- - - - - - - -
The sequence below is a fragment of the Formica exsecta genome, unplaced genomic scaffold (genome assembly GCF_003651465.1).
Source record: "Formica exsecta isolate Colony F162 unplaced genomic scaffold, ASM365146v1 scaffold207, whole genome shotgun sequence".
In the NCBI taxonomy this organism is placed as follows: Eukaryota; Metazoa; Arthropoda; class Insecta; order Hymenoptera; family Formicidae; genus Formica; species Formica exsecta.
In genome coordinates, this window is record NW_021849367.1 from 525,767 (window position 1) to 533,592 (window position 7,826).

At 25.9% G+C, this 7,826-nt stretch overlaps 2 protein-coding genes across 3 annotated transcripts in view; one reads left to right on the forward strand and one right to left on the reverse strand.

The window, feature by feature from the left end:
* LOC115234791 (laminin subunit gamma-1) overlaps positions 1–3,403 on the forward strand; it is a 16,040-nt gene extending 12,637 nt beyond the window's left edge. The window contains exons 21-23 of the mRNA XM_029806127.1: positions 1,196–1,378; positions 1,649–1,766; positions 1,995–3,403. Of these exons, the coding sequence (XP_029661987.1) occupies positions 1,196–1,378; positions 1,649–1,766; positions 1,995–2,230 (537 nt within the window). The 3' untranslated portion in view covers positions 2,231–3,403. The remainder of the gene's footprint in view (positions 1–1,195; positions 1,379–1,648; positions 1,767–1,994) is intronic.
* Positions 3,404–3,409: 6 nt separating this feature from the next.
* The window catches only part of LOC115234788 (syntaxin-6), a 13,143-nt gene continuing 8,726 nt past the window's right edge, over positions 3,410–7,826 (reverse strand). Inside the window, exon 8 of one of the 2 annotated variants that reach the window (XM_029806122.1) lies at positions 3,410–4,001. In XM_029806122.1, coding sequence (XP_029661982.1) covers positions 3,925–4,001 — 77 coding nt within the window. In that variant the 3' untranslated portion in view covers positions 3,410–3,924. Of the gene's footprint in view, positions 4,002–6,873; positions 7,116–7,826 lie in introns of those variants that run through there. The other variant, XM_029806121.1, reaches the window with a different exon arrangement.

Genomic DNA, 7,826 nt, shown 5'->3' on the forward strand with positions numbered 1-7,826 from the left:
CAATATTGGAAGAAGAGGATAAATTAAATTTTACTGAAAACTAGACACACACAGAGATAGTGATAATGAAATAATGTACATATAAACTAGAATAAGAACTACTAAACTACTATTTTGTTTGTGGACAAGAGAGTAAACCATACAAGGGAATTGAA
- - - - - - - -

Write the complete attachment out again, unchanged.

The sequence below is a fragment of the Formica exsecta genome, unplaced genomic scaffold (genome assembly GCF_003651465.1).
Source record: "Formica exsecta isolate Colony F162 unplaced genomic scaffold, ASM365146v1 scaffold207, whole genome shotgun sequence".
In the NCBI taxonomy this organism is placed as follows: Eukaryota; Metazoa; Arthropoda; class Insecta; order Hymenoptera; family Formicidae; genus Formica; species Formica exsecta.
In genome coordinates, this window is record NW_021849367.1 from 525,767 (window position 1) to 533,592 (window position 7,826).

At 25.9% G+C, this 7,826-nt stretch overlaps 2 protein-coding genes across 3 annotated transcripts in view; one reads left to right on the forward strand and one right to left on the reverse strand.

The window, feature by feature from the left end:
* LOC115234791 (laminin subunit gamma-1) overlaps positions 1–3,403 on the forward strand; it is a 16,040-nt gene extending 12,637 nt beyond the window's left edge. The window contains exons 21-23 of the mRNA XM_029806127.1: positions 1,196–1,378; positions 1,649–1,766; positions 1,995–3,403. Of these exons, the coding sequence (XP_029661987.1) occupies positions 1,196–1,378; positions 1,649–1,766; positions 1,995–2,230 (537 nt within the window). The 3' untranslated portion in view covers positions 2,231–3,403. The remainder of the gene's footprint in view (positions 1–1,195; positions 1,379–1,648; positions 1,767–1,994) is intronic.
* Positions 3,404–3,409: 6 nt separating this feature from the next.
* The window catches only part of LOC115234788 (syntaxin-6), a 13,143-nt gene continuing 8,726 nt past the window's right edge, over positions 3,410–7,826 (reverse strand). Inside the window, exon 8 of one of the 2 annotated variants that reach the window (XM_029806122.1) lies at positions 3,410–4,001. In XM_029806122.1, coding sequence (XP_029661982.1) covers positions 3,925–4,001 — 77 coding nt within the window. In that variant the 3' untranslated portion in view covers positions 3,410–3,924. Of the gene's footprint in view, positions 4,002–6,873; positions 7,116–7,826 lie in introns of those variants that run through there. The other variant, XM_029806121.1, reaches the window with a different exon arrangement.

Genomic DNA, 7,826 nt, shown 5'->3' on the forward strand with positions numbered 1-7,826 from the left:
CAATATTGGAAGAAGAGGATAAATTAAATTTTACTGAAAACTAGACACACACAGAGATAGTGATAATGAAATAATGTACATATAAACTAGAATAAGAACTACTAAACTACTATTTTGTTTGTGGACAAGAGAGTAAACCATACAAGGGAATTGAA